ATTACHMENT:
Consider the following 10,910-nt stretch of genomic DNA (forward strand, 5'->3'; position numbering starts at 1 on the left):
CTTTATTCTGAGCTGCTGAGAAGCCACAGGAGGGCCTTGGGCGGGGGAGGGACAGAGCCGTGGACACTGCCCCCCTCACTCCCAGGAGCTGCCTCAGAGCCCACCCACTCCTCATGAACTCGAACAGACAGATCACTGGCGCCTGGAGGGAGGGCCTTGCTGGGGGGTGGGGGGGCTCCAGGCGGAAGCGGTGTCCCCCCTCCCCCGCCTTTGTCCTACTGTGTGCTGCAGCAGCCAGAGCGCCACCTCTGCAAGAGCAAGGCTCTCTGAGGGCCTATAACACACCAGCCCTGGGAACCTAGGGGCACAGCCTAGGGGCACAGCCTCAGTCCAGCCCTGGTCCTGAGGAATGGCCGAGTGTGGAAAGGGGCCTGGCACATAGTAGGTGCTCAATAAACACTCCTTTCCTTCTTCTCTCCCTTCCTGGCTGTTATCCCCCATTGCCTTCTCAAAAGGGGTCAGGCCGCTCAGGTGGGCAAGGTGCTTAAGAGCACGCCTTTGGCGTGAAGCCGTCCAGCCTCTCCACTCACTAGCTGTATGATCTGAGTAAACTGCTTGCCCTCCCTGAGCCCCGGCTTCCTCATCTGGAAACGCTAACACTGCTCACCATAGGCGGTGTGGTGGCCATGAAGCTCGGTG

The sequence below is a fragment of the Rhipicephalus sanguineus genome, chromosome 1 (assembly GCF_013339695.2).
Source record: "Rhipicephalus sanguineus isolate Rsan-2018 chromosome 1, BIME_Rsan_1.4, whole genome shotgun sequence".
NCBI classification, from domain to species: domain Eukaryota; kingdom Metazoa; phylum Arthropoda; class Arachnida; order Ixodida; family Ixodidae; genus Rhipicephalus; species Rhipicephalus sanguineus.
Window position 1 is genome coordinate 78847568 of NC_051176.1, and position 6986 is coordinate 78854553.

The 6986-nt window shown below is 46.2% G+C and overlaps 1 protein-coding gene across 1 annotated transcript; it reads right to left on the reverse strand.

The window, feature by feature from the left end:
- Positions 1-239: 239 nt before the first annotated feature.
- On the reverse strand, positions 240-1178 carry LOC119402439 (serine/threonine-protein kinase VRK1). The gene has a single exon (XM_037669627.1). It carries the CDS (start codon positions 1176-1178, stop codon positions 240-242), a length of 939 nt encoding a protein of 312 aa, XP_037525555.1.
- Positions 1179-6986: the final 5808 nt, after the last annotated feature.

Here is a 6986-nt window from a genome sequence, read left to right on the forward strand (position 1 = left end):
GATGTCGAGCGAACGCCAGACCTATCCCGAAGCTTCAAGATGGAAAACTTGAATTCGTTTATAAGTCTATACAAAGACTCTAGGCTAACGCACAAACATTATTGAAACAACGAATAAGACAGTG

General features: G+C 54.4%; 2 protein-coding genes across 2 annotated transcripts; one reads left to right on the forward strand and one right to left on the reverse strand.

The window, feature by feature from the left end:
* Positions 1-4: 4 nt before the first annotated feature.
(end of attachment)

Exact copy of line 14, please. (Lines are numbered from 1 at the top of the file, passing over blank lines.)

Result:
General features: G+C 54.4%; 2 protein-coding genes across 2 annotated transcripts; one reads left to right on the forward strand and one right to left on the reverse strand.